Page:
This is an interesting application of Lidar technology – creating a durable, highly precise, digital image of a standing pole, which can then be wrapped with high-resolution photographs and used in a “virtual tour” context. It can also be an archive for conservation. The project is underway to record a couple of dozen Tlingit poles in an outdoor setting in Sitka, Alaska.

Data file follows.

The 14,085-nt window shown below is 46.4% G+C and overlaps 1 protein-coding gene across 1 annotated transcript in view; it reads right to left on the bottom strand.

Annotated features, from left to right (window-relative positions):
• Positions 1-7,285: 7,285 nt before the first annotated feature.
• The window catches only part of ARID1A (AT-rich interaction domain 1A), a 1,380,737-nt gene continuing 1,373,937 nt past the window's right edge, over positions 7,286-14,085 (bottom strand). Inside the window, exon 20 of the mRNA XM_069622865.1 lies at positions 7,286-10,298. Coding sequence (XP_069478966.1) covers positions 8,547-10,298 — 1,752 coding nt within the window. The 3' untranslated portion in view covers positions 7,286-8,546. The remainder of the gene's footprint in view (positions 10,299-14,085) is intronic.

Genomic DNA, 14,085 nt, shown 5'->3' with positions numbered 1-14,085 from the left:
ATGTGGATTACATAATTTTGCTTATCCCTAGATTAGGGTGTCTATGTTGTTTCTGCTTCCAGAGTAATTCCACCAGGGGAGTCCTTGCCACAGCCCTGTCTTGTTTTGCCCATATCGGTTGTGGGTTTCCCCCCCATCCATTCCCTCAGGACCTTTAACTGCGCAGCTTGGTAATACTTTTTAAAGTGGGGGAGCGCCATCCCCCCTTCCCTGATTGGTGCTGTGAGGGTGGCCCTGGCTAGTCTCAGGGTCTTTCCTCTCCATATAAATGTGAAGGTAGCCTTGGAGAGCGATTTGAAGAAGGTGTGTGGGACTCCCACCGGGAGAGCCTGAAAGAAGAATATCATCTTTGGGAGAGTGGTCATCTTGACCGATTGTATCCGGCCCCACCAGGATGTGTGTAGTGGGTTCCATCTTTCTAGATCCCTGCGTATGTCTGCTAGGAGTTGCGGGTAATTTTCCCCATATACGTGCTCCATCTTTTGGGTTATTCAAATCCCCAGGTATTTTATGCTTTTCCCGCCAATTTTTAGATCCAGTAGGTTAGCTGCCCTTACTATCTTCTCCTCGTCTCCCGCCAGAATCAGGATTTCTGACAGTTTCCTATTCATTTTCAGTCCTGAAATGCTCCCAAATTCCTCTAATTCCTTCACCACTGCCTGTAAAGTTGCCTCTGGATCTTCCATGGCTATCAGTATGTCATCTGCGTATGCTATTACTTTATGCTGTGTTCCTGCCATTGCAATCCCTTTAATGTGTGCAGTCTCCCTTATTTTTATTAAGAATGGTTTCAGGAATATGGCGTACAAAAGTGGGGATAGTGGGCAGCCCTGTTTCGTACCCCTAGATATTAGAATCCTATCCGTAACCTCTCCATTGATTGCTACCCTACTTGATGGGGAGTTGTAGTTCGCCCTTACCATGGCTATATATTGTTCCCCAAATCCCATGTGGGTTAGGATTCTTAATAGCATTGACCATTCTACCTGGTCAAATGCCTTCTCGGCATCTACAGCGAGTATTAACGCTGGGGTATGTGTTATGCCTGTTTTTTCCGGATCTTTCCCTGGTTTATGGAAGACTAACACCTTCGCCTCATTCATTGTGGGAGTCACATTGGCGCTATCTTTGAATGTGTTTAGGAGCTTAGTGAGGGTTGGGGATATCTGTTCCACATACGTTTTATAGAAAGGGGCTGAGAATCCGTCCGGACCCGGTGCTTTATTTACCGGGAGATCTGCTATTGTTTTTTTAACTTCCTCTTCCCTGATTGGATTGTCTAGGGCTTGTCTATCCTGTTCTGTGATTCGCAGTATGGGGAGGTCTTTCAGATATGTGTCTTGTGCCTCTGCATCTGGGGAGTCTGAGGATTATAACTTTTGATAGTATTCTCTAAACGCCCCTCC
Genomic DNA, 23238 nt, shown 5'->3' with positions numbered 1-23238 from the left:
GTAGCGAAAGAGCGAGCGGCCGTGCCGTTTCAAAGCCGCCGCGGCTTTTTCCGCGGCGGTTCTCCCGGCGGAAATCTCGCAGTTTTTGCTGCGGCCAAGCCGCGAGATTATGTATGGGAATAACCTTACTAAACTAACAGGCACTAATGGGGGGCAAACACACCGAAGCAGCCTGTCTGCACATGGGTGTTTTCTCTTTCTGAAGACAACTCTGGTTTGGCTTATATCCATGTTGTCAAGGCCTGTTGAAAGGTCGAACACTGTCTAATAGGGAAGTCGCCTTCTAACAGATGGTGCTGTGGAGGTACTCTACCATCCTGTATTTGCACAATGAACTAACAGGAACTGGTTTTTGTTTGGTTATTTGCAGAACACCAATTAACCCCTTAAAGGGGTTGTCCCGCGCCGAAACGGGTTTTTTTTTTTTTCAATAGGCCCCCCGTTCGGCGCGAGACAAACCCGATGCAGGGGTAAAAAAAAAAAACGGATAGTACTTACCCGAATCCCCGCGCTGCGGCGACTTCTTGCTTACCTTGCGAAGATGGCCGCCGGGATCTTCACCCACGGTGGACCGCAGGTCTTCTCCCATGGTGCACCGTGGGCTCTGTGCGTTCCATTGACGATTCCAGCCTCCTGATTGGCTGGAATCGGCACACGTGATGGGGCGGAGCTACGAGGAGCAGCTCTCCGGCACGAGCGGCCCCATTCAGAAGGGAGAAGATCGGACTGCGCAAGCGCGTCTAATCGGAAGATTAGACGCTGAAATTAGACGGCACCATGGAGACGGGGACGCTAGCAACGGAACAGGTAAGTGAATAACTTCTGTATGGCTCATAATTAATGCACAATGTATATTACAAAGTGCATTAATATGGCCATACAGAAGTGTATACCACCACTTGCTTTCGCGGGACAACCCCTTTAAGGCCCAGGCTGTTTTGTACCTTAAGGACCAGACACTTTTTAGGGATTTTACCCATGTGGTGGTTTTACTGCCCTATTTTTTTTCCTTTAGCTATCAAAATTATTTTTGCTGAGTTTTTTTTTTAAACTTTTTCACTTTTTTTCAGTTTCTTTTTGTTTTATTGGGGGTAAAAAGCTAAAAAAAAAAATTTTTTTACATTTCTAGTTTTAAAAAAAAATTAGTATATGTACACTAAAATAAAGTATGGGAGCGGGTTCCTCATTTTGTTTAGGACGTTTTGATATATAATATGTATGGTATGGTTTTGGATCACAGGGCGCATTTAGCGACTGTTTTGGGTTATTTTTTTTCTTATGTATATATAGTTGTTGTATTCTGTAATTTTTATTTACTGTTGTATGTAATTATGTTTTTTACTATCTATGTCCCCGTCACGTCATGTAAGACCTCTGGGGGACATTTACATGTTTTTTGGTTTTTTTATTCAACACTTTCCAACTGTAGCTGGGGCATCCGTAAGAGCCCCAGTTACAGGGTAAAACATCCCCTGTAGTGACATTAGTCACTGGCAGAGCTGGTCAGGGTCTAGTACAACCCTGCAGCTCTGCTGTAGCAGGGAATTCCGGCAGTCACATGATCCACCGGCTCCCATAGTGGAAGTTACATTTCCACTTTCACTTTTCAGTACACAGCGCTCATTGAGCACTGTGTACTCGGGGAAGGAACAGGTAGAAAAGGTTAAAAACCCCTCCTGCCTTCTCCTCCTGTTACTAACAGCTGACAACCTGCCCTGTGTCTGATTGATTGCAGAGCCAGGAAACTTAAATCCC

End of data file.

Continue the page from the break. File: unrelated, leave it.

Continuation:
Lidar stands for “light distancing and ranging” and is basically like radar or sonar, only using laser beams. Thousands of individual laser bursts can measure the three-dimensional surface of something like a totem pole to accuracy of a millimetre or less. This creates an accurate digital record of the shape of the pole which can then be rendered on-screen in various three-dimensional ways. Lidar has seen a fair bit of use in archaeological survey (especially its ability to digitally clearcut the trees) and also has seen quite a bit of table-top use to record artifacts in exquisite detail. The “meso-scale” recording of features like poles is less common though, especially outside of historical and classical archaeology. There is a lot of potential for recording petroglyphs I think — for example this recent dissertation (which I need to order) apparently shows proof of concept at Writing-On-Stone in southern Alberta.